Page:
SXSW Review: A Teacher


A Teacher

The Austin-shot movie A Teacher, written/directed/produced by Hannah Fidell, colors outside the lines with its portrayal of a high-school romance gone awry.

Maryland native Fidell's follow-up to We're Glad You're Here (2010) takes a decisively different look at adulthood and loss of innocence. While the two films have the same star (Lindsay Burdge), A Teacher raises questions about the role educators have on a student's life, the idea of maturity and what constitutes an "adult." Burdge plays Diana Watts, an AP English teacher at an Austin high school whose consensual relationship with one of her male students (former UT student Will Brittain) spirals out of control. 

A Teacher opens with Diana preparing herself to step in front of the classroom stage by going through her morning routine of jogging and driving to work. She loses herself in the motions of normalcy, with her reusable mug and J. Crewesque clothes, but this thirtysomething is far from normal. Or is she?

The monotony of teaching has been a complaint I've heard from current and former teachers, who feel suffocated by the watchful eyes of administrators and parents. Diana's feelings are no different. Possessed by the "what could have beens" and haunted by family troubles, Diana reverts back to a childlike state through her romance with high-school senior Eric Tull, one whose future is bright and filled with what appears to be endless opportunities (judging by his family's home and vacation house in the Hill Country). 

Fidell drops viewers into a strange gray area in Diana and Eric's relationship, a place that conjures up youthful memories that may or may not have actually occurred because they seem almost too fantastical. A backdrop of sterile school hallways and a politically correct classroom make Diana and Eric's relationship even more of a fantasy. The duo is in a stage of their relationship that allows them to comfortably flow from front desk to backseat, dry cleaning bill not included. With the chime of the school bell, Diana's authority is lost inside Eric, both literally and figuratively. 

The viewer rarely sees them talk or exchange text messages that don't revolve around sex or the fear of getting caught. Uncomplicated, ego-boosting sex appears to be what's on Eric's mind, while Diana works to fill an emotional void. Nonethless, the camera's meditative, albeit voyeuristic shots make the viewer feel uneasy: they don't really know who these people are and never will. This made me enjoy and not enjoy the movie. I wanted to find out more about Diana, why she became a teacher, how long she had been teaching, when would she visit her ailing mother?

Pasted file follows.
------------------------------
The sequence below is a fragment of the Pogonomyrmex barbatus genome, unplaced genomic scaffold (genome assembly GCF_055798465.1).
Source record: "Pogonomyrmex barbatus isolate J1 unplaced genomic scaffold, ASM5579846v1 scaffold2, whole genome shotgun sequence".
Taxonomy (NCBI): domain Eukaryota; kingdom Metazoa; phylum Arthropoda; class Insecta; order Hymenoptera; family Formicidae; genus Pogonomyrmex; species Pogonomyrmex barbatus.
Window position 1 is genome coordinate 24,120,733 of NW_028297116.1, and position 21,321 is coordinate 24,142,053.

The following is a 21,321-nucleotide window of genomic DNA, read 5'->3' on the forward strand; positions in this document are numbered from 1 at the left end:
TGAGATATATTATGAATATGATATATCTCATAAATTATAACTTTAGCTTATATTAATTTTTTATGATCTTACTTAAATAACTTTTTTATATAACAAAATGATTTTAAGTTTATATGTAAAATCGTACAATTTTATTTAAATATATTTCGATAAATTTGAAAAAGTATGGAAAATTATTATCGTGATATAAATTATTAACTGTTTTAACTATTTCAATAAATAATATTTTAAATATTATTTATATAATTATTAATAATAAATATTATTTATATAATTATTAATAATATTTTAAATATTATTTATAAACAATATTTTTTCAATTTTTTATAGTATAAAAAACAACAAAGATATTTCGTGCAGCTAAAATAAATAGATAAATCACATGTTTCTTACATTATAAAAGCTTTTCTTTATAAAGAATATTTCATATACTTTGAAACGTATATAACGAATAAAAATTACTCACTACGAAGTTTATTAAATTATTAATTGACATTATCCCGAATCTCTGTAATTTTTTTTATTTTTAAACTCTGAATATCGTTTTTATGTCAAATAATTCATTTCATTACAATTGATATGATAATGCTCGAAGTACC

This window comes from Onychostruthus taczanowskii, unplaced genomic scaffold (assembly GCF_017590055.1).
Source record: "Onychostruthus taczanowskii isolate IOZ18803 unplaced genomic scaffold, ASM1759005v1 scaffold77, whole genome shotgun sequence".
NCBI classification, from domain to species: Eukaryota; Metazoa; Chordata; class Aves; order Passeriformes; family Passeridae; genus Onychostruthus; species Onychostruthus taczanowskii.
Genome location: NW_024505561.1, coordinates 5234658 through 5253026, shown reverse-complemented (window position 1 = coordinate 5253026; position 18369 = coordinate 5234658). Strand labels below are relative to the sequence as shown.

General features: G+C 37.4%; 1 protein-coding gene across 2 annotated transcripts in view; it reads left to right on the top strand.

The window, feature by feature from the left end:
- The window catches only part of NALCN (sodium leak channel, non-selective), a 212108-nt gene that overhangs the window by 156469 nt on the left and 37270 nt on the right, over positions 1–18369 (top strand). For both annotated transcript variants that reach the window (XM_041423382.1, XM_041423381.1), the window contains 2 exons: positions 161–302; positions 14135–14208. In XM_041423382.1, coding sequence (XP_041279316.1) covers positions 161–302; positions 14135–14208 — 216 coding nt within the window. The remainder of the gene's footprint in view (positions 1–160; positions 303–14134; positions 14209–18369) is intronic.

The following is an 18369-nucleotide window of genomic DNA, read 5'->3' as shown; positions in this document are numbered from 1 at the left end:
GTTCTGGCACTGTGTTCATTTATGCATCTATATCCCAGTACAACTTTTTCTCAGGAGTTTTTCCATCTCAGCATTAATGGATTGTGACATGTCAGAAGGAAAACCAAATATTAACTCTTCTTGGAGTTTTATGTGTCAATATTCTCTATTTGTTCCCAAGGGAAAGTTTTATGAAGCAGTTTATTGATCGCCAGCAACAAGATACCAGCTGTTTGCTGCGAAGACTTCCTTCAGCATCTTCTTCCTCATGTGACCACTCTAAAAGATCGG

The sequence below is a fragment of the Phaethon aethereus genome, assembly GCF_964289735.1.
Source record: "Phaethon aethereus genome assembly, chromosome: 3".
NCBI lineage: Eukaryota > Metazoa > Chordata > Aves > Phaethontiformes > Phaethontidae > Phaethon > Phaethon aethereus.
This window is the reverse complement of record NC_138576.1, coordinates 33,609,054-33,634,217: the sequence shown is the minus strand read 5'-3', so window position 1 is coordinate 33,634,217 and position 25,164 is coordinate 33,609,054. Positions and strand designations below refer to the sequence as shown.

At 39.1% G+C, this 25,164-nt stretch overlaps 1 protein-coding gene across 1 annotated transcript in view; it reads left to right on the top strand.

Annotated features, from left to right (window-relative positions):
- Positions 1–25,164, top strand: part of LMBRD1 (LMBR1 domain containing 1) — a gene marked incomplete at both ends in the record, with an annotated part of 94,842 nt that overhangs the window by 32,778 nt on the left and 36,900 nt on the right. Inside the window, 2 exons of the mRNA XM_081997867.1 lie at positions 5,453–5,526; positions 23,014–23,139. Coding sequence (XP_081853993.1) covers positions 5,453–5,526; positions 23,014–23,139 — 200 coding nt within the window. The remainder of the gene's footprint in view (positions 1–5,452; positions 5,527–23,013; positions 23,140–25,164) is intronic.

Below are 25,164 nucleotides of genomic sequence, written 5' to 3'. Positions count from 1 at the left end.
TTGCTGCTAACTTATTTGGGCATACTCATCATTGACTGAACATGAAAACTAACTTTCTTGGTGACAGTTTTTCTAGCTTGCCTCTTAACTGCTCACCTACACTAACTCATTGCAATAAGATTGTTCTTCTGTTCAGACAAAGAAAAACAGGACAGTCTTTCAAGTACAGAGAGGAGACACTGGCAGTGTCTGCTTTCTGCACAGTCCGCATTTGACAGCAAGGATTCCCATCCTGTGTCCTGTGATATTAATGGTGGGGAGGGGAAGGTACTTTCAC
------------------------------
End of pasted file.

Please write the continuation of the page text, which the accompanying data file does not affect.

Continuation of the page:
But these are similar complaints I had with The Piano Teacher (2001), which I consider to be one of the most beautiful, disturbing French films I've ever seen. Alike in many ways, A Teacher is a more realistic account of a teacher-student relationship ... I hope. Both movies had great performances by its leading women. 

Burdge's performance is like lightning in a bottle: subtle and unpredictable. There are instances where Diana alters her voice to sound younger when she's speaking with Eric. Outside of the classroom, Diana is the submissive, never speaking to Eric, but with him. She allows him to consume her little by little, and watches as he spits her out, making her emotional and physical breakdown all the more heartwrenching. 

Austin connections: A Teacher was shot in Austin with a primarily local cast and crew. Brittain is a University of Texas alum. Fans of Austin indies might recognize Jonny Mars and Chris Doubek.

If you missed A Teacher at SXSW, you can catch it again in early April at the Dallas International Film Festival. Oscilloscope Pictures has acquired theatrical/home video distribution rights for the film as well.